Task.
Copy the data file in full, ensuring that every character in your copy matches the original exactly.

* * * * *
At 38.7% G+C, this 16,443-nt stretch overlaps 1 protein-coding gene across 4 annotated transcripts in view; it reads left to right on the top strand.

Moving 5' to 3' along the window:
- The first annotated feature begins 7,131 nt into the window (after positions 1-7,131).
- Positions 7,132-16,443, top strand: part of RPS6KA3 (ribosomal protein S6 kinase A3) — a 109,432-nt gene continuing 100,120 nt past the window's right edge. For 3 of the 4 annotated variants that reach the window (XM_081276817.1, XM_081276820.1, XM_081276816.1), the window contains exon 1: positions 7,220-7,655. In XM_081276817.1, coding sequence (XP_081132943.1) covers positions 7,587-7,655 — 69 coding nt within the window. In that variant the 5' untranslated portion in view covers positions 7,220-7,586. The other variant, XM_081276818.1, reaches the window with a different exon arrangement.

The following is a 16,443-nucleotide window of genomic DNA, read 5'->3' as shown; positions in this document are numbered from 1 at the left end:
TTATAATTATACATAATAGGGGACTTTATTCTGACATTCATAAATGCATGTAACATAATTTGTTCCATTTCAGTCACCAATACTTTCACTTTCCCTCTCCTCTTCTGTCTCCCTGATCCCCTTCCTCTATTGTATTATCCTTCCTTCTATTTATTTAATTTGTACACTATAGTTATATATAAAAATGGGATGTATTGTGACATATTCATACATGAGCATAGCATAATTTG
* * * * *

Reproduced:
At 38.7% G+C, this 16,443-nt stretch overlaps 1 protein-coding gene across 4 annotated transcripts in view; it reads left to right on the top strand.

Moving 5' to 3' along the window:
- The first annotated feature begins 7,131 nt into the window (after positions 1-7,131).
- Positions 7,132-16,443, top strand: part of RPS6KA3 (ribosomal protein S6 kinase A3) — a 109,432-nt gene continuing 100,120 nt past the window's right edge. For 3 of the 4 annotated variants that reach the window (XM_081276817.1, XM_081276820.1, XM_081276816.1), the window contains exon 1: positions 7,220-7,655. In XM_081276817.1, coding sequence (XP_081132943.1) covers positions 7,587-7,655 — 69 coding nt within the window. In that variant the 5' untranslated portion in view covers positions 7,220-7,586. The other variant, XM_081276818.1, reaches the window with a different exon arrangement.

The following is a 16,443-nucleotide window of genomic DNA, read 5'->3' as shown; positions in this document are numbered from 1 at the left end:
TTATAATTATACATAATAGGGGACTTTATTCTGACATTCATAAATGCATGTAACATAATTTGTTCCATTTCAGTCACCAATACTTTCACTTTCCCTCTCCTCTTCTGTCTCCCTGATCCCCTTCCTCTATTGTATTATCCTTCCTTCTATTTATTTAATTTGTACACTATAGTTATATATAAAAATGGGATGTATTGTGACATATTCATACATGAGCATAGCATAATTTG